There are not many people who share the same passion as optical enthusiast Tommy O’Gara. When news broke out he was launching Native Sons with Shinsuke Takizawa of Neighborhood, all signs pointed towards something to get excited about. I recently caught up with Tommy in his studio in Tokyo to discuss the elements that define the brand and his own philosophy.

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James Oliver / Can you talk about your background and what led you to become an eyewear designer?

Tommy O’Gara / I grew up in the Midwest: riding motorcycles, camping, shooting things, playing on my Dad’s job sites, going to pow-wows, rodeos and eventually traveling with a carnival, just traveling. Mount Rushmore and Crazy Horse monument got me. Lots of outdoor concerts, studying art, design and art history at the University of Nebraska-Lincoln. Worked at the historical society. Traveled to Japan to study and work. Worked. Designed. Snowboarded my ass off. Creative directed Freshjive for Asia, produced the Asanoha project, fell into Dita and placed them in at Asanoha and became the brand’s distributor in Japan. Worked on Dita full-time, creative directed, started the optical line, designed, got deep into manufacturing, traveled Asia extensively and intensely, opened a store in Beijing with Mr. Masunaga, created collabs with: Hysteric
Glamour, undercover, Roen, gvgv, visvim, Neighborhood. Built Dita brand in Asia, built Dita stores, built an eyewear factory, established Dita legends craftsman edition, launched Thom Browne Eyewear in Asia and resigned…. To be a Creator.

JO / What was the catalyst for starting Native Sons?

TO / My feeling that WWII changed the way people lived their lives and the culture that was born of that change. I have always been a student of history… When in doubt… Study history.

Grew up watching Vietnam body counts on TV at dinner time and went through that wave of families whose parents divorced… we had the ultimate freedom and were damaged just enough to seek out pleasure but not really harm ourselves… the 70’s were about rock, Punk and expression.

So, when I have an idea… I just do it without pause for self-doubt… Creating and life are inter-locked and linear… Do not spend much time looking back. So, I spoke with Takizawa san as we both share a similar passion for the history and culture that I grew up in….

JO / Can you please give us some insight into the philosophy of the brand?

TO / The philosophy is to create 100% original eyewear and accessory designs based around writings, sound and images from eras from 1949-59 / 59-69 / 69-79 and on. You see; if you track the culture within these decades there is always a shift in literature, art, music, fashion and design.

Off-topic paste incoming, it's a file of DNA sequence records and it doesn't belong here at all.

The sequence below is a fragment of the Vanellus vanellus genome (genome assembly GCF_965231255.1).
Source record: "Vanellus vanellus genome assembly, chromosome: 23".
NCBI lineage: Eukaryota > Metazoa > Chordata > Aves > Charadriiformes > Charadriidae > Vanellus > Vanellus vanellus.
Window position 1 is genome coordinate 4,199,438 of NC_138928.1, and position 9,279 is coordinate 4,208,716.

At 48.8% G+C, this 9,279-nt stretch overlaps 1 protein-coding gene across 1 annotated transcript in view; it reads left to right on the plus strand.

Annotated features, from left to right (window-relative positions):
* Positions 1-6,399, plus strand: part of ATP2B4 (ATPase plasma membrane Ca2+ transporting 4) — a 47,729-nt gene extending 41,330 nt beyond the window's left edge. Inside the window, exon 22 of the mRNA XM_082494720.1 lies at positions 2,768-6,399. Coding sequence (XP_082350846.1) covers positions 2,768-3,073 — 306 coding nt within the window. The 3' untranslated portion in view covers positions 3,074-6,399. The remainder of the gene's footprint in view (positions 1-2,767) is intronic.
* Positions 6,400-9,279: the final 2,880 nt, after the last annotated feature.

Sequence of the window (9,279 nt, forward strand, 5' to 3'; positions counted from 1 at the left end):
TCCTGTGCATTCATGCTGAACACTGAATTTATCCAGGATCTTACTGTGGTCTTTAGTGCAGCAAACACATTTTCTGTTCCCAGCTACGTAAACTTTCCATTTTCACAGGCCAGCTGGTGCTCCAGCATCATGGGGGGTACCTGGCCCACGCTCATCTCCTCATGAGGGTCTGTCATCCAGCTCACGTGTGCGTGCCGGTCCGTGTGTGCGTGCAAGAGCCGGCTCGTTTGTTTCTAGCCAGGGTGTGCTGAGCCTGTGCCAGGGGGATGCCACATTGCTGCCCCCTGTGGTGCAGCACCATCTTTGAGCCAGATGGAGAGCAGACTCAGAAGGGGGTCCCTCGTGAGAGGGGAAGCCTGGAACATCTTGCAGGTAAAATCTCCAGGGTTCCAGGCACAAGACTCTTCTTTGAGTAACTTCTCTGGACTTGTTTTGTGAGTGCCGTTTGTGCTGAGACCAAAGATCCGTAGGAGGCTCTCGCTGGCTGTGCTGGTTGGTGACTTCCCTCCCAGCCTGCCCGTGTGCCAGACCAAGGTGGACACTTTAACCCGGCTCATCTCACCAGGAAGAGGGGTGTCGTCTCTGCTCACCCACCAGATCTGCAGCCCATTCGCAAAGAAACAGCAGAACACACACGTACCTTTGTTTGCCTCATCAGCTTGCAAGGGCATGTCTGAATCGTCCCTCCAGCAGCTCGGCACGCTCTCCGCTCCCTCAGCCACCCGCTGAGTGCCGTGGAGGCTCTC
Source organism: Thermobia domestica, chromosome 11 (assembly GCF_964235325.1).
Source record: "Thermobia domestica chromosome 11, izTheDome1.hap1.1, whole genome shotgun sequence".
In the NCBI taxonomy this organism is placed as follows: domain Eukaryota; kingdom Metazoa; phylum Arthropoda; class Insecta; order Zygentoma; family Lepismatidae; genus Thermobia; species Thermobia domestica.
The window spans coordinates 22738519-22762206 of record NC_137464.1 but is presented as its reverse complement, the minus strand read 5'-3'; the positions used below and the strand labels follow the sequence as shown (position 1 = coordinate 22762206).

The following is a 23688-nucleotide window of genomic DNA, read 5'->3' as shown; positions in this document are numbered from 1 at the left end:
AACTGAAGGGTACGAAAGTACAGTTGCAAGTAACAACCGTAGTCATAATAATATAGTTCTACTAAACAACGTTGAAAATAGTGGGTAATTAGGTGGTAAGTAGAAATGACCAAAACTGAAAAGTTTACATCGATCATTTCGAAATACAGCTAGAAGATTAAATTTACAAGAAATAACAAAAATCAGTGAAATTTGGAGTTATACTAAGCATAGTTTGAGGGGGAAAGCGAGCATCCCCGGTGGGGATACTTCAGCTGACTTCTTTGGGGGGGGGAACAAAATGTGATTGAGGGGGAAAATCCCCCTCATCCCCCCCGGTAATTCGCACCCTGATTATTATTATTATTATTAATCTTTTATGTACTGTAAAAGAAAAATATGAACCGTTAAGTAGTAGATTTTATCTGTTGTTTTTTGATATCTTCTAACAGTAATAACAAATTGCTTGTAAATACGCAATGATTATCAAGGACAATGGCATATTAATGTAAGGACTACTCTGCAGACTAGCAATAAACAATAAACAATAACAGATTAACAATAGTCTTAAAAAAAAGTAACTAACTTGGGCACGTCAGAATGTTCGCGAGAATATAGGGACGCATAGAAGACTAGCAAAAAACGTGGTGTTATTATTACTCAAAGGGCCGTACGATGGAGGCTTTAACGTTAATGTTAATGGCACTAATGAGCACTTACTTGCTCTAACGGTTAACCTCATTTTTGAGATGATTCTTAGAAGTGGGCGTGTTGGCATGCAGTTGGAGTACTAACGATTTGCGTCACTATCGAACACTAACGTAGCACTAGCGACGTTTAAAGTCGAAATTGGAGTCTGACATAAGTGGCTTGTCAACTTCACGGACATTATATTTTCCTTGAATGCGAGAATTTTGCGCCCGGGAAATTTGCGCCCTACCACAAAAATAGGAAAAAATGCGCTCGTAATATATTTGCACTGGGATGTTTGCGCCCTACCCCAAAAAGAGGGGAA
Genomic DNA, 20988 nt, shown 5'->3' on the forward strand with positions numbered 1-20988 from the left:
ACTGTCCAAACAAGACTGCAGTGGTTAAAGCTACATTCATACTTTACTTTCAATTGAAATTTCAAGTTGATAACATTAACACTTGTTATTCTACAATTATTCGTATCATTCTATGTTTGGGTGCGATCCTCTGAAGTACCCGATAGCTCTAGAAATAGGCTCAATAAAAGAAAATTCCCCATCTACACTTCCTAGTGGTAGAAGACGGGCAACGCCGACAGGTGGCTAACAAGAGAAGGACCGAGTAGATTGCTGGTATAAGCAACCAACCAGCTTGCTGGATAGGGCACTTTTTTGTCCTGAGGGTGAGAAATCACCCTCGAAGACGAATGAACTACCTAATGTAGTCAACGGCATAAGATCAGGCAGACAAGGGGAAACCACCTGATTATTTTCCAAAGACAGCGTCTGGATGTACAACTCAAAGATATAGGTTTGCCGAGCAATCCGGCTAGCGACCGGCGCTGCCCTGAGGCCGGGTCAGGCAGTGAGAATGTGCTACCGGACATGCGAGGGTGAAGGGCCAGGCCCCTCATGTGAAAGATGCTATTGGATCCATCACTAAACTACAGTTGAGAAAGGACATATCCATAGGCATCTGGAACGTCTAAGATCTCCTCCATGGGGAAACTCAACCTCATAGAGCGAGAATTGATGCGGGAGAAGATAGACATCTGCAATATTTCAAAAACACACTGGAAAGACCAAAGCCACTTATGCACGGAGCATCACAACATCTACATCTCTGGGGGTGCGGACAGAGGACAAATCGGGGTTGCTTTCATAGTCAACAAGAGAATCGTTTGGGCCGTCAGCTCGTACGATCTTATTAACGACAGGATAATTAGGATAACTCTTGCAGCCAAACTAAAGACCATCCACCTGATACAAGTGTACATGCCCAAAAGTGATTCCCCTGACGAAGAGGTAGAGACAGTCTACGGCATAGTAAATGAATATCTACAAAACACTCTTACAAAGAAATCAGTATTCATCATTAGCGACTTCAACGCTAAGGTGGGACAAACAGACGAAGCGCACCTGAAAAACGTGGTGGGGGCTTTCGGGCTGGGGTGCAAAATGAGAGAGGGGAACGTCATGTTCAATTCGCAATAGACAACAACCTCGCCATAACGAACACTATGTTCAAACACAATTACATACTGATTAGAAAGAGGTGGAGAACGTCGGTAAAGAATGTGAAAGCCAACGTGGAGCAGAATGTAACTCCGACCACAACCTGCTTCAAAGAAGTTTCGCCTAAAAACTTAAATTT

We create a balance in design of the product and price as well… Our way. Keeping things “hands on” and core. Our craftsman, Kobayashi San, and the other associate factories and engineers play a large part in that… There is no “middleman” so nothing is lost in translation from design to finished product.

JO /  Can you describe your role and the role of Shinsuke Takizawa’s and how you work of each other. What is the process of design?

TO / I write a lot and come up with a vibe and Takizawa San, Nau (Shima) and I just jam on ideas. Then I do drawings, by hand initially. We dial them in together discussing materials, colors and treatments. Prototypes are made in our factory, then we fine tune them and get things rolling for real.

We work well together… I like to work with other people which is why I enjoyed the collabs over the years… There is a unique synergy and energy working as two creators to come up with a product.

The role of theLIGHT is quite unique, can shed some light on this and how you feel your methods of manufacturing contribute to the label.

theLIGHT is not just our small factory and Kobayashi San, it is also a group of associate factories and engineers who help us achieve the desired finish on the product. As all of our acetates are original cellulose based and color is always key, we could do nothing without the engineers who match and create those materials for us. The same goes for metal construction and plating technical details. I love this part a lot!

But because we have the factory, we can prototype and sample much faster than anyone, dial things in and be rolling.

We also create new technology and tweak old technology and this helps come up with something unique. There is not much new and what there is I do not much care for. As eyewear goes on your face – and your face is polymorphic: high tech super fine wire and avante garde materials often are just too much to wear with your clothes.

JO / What is it about eyewear and the craft that you appreciate the most?

TO / Love the history, lineage, design transformations and changes over time. But, most of all, the challenge to create something that is unique, looks great on faces, fits well and has a price that works for the product and market. This is one of the most challenging products to design in the world. And there are many young and old designers and creators who have done and are doing a fabulous job of fulfilling these criteria without gimmicks. Just great balanced designs. I am working with some now…

Lots happening in 2013!

Dieter rams school of design reigns…. Even in eyewear you may design 100 frames but there will always be those 3 designs that are timeless and that is the proof.

JO / Going forward, what is your vision for Native Sons?

TO / Native Sons will grow organically with like-minded people… Just the mantra “ creating a growing tribe of like-minded individuals world-wide”